Pointing out that French fashion magazine Elle was glorifying Nazis earned the world-renowned pianist a Toronto Symphony blacklist. Orchestra president found that Lisitsa holds "opinions that some believe to be deeply offensive."
This article originally appeared at Ron Paul Institute
Ukrainian-born, North Carolina-dwelling pianist Valentina Lisitsa is an impressive talent. Most recently she released albums of Rachmaninov Concertos and works by Liszt on Decca Records. She is known for developing a massive following with the savvy use of social media like YouTube. In 2012 she sold out the Royal Albert Hall in an event that was also live-streamed to 100,000 people.
However, it was also on social media that she committed an unpardonable political crime that led the thought police in Canada to cancel an upcoming performance and offer to pay her as if she played if she would just keep her mouth shut about being blacklisted.
Thankfully she refused.
What was Lisitsa's crime? As she explained today on Facebook, the Kiev native was not at all happy that a coup government had taken power in her home country and was bombing its citizens in eastern Ukraine. She was particularly incensed about mendacious and one-sided western coverage of the events in Ukraine, so she responded to many of these media outlets forcefully and persuasively. For example, when the French version of Elle magazine ran a photo shoot glorifying female neo-Nazi militia members in Ukraine, Lisitsa sent the magazine evidence of their glamorized young girl's abhorrent ideology.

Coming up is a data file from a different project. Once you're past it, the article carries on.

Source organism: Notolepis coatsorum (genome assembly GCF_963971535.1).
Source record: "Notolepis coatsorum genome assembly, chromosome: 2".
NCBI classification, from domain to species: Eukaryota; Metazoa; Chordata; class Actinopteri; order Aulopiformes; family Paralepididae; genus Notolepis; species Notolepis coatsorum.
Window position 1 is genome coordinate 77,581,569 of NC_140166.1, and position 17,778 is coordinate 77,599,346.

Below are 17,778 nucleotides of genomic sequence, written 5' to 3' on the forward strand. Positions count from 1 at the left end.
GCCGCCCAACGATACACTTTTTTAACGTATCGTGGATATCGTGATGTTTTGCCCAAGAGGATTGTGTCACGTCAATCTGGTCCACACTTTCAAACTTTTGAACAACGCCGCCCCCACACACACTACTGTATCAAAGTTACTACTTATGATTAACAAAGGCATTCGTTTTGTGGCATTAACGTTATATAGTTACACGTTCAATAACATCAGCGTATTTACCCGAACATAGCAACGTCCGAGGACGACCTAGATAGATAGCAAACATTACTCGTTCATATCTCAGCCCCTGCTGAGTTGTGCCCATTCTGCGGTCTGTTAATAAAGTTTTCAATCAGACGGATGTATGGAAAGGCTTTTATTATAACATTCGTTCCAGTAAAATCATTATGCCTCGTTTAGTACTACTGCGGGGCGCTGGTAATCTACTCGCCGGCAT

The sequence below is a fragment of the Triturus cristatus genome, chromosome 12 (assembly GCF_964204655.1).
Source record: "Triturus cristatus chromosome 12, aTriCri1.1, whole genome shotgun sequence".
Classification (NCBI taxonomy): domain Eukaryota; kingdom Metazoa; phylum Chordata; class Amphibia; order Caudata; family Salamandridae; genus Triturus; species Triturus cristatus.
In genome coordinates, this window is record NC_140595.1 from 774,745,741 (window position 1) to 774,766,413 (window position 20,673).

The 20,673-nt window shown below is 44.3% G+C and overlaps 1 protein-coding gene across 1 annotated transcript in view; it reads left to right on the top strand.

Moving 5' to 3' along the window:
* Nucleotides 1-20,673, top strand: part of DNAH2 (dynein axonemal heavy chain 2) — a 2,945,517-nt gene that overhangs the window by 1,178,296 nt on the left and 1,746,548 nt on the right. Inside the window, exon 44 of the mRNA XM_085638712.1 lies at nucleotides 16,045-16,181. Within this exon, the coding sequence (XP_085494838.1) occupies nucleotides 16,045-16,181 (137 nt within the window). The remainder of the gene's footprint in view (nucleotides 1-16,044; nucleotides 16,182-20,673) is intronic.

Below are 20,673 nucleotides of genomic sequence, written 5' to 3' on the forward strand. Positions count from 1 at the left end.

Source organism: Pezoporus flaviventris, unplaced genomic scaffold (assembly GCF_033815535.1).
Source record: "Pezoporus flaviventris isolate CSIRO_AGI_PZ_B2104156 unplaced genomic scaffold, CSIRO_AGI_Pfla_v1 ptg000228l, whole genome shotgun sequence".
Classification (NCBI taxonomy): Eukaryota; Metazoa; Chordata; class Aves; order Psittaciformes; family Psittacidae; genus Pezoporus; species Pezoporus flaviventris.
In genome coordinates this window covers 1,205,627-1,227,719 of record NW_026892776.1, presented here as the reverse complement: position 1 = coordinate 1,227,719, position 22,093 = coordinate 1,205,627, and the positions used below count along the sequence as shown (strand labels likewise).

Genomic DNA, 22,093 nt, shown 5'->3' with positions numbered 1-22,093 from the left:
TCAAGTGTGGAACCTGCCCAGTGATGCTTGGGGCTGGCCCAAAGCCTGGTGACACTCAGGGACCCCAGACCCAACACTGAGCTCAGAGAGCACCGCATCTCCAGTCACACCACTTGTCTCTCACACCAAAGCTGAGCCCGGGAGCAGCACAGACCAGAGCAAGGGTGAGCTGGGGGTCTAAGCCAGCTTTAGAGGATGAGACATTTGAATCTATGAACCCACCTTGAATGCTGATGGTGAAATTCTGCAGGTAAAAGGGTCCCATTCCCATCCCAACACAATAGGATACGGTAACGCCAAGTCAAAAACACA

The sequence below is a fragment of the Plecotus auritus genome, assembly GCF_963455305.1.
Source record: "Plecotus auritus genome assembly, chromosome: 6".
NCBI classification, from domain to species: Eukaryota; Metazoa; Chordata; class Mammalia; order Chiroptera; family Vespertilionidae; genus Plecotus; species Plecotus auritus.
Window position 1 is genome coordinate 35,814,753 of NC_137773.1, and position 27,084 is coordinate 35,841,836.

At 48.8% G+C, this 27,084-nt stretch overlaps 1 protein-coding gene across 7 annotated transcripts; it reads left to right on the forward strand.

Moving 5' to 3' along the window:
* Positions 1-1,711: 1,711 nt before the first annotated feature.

The magazine did issue a written apology, but in her success Lisitsa made many enemies among those powerful individuals who back the US/UK/Canada enterprise in Ukraine. So they took to a Soviet-style whispering campaign to discredit her. The smear-bund worked among what passes for cultural leaders in Canada. She was axed from performing this week with the Toronto Symphony Orchestra due to what Symphony president Jeff Melanson claimed were "ongoing accusations of deeply offensive language."
As might be expected in such a Soviet-style atmosphere, the pianist was not even afforded the opportunity to face her accusers -- or even to know who they were. “Someone in the orchestra’s top management, likely after the pressure from a small but aggressive lobby claiming to represent the Ukrainian community, has made a decision that I should not be allowed to play,” she writes, referring to her scheduled TSO performances on Wednesday and Thursday. “I don’t even know who my accusers are, I am kept in the dark about it.”
Pointing out that Elle was glorifying Nazis earned her a Toronto Symphony Orchestra blacklist.
Toronto Symphony Orchestra president Jeff Melanson sounds like a perfect little commie commissar when he sniffs:
As one of Canada’s most important cultural institutions our priority must remain on being a stage for the world’s great works of music, and not for opinions that some believe to be deeply offensive.
In other words, a musician must primarily be judged not by her talent, but by her adherence to the party line. Politics first.
As the Soviet Communist Party theoretical magazine Kommunist wrote in 1954, the artist must be above all subject to an ideological test:
The artist who deviates from social realism serves interest alien to the proletariat and to his creative effort.
So we are "back in the USSR" in Canada, eh?